Art in Exile: Vincent van Gogh’s Yellow and Blue


Art in Exile: a blog series focused on introducing beauty into the social media stream during a season of self-quarantine, social distancing, and a global pandemic.

I had an art teacher in High School who told us that if we wanted to love art, we should pick an artist or two we connect with and pay attention to them for the rest of our lives. Not only would we enjoy a lifetime of ever-deepening connection to a master, but those artists would inevitably introduce us to their friends and mentors. I took that advice to heart, and latched on to Vincent van Gogh.

My art teacher was right. Vincent introduced to the impressionists, and also to the Dutch greats, like Rembrandt. I love so many of them. Still though, to this day I feel like Vincent is my painter more than any other. And as it always happens, when we focus on one artist over time, we learn their tells—the moves they make, the motifs they are most drawn to, the things they are trying to say.

Today we’re going to focus on some of Vincent van Gogh’s signature tells. Most artists have them—melodic phrases, riffs, color spectrums, subject matter, repeated themes that run through their work. One of Vincent’s is his use of yellow and blue. Another is the sunflower. What are yours?

Van Gogh, Six Sunflowers, 1888

Vincent was very aware that the sunflower was one of his signatures. In a letter to his brother Theo, Vincent wrote, “You know that Jeannin has the peony, Quost has the hollyhock, but I have the sunflower, in a way.” Every artist has “go to” moves, themes, and riffs.

Van Gogh, Four Withered Sunflowers, 1887

Much has been written about why Vincent used yellow so much, but one reason was because of a new pigment called Chrome Yellow, which is the vibrant yellow we see in his later paintings. It looked like light. Vincent almost always set it against blue.

Van Gogh, The Sower, 1888

This is one of Vincent’s earlier works painted in 1886. Here he has not yet zeroed in on sunflowers or his signature dominant yellow and blue spectrum. But the sunflowers make an early appearance. This is a painting from an artist finding his way and also his own personal taste.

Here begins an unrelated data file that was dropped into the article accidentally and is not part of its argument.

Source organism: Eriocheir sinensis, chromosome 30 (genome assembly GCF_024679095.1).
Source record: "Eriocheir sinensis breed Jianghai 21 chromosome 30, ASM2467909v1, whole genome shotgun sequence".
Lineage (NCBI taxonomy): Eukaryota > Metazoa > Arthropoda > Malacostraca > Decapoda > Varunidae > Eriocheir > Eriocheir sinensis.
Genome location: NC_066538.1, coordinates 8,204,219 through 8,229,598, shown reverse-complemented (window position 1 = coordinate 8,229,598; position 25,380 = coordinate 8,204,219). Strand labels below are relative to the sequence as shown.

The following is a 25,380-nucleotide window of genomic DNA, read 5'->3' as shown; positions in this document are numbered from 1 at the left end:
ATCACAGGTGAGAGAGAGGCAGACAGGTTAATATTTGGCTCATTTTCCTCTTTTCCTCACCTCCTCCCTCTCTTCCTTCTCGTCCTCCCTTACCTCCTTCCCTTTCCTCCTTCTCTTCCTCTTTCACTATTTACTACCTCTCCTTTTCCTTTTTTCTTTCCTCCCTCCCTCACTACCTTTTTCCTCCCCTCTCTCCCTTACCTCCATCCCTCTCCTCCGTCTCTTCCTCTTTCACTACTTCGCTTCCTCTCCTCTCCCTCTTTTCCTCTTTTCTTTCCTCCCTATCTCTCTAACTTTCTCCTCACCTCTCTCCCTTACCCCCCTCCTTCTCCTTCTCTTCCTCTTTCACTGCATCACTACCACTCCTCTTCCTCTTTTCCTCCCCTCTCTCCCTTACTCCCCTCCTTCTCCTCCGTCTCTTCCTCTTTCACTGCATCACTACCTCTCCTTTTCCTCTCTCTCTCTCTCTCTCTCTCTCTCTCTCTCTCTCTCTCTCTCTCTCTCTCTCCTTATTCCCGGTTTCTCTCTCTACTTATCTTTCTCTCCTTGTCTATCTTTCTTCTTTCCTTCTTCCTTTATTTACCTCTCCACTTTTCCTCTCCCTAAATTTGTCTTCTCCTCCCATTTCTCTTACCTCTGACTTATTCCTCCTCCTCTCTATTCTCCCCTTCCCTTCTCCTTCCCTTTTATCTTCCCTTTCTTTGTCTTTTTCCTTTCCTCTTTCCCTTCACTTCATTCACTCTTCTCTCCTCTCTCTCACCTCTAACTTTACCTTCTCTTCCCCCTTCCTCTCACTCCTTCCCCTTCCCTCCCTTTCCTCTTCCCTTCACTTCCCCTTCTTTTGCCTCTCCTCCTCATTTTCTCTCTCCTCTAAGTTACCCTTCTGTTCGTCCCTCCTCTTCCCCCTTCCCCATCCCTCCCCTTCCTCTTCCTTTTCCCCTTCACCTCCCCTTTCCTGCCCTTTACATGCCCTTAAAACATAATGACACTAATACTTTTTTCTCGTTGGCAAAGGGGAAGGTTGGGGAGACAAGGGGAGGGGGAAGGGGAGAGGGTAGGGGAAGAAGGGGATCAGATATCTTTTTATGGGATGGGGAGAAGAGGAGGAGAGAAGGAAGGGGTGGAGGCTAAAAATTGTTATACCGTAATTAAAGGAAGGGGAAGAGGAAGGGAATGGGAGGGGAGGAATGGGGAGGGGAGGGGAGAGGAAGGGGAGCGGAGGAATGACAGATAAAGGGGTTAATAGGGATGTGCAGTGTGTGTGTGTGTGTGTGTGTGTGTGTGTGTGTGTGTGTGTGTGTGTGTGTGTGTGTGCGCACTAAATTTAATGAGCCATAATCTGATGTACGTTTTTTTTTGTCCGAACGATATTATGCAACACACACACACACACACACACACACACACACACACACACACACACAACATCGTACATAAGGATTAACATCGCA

Van Gogh, Still Life with Roses and Sunflowers, 1886

Vincent wanted to start an artist colony in his home in Arles, which he called “The Yellow House.” The painter Paul Gauguin came to live there with Vincent for a few months in 1888. Vincent knew Gauguin loved sunflowers, so he painted some to decorate his friend’s room. Here is one.

Van Gogh Sunflower of Gauguin’s Room, 1888

Gauguin painted Vincent painting sunflowers. At first, Vincent hated the painting, but eventually his attitude changed. He said, “My face has lit up a lot since, but it was indeed me, extremely tired and charged with electricity as I was then.” 

Paul Gauguin, Painter of Sunflowers, 1888

Gauguin said of Vincent’s love for yellow, “Oh yes, he loved yellow, this good Vincent, this painter from Holland — those glimmers of sunlight rekindled his soul, that abhorred the fog, that needed the warmth.”

Van Gogh, The Yellow House, 1888

To me, Vincent’s yellow and blue set a tension between day and night. The brilliance of his nightscapes (blue) are marked by the light (yellow) that pierces the darkness. And this was a metaphor for Vincent himself, dark as night but filled with brilliance. What are your tells? 

Van Gogh, Starry Night Over the Rhone, 1888

Russ Ramsey
Russ is a pastor and author living in Nashville, Tennessee. His books include Struck: One Christian's Reflections on Encountering Death (IVP, 2017), and the Retelling the Story Series, featuring The Advent of the Lamb of God (IVP, 2018). His personal mission is to communicate the truths of Scripture in accessible ways to people in process. Follow Russ on Facebook / Twitter / Instagram.

One Response to “Art in Exile: Vincent van Gogh’s Yellow and Blue

  • I wonder if Van Gogh was influenced by Goethe’s Theory of Colors (1810) in his choice of pairing yellow/orange with blue. At the current exhibition of JMW Turner’s oils and watercolors at Frist Art Museum, Turner mentions explicitly Theory of Colors in reference to ‘Light and Colour – Morning After the Deluge’ (1843) [].

    The complementary blue enhancing the brilliance of the yellows, allowing them to really sing

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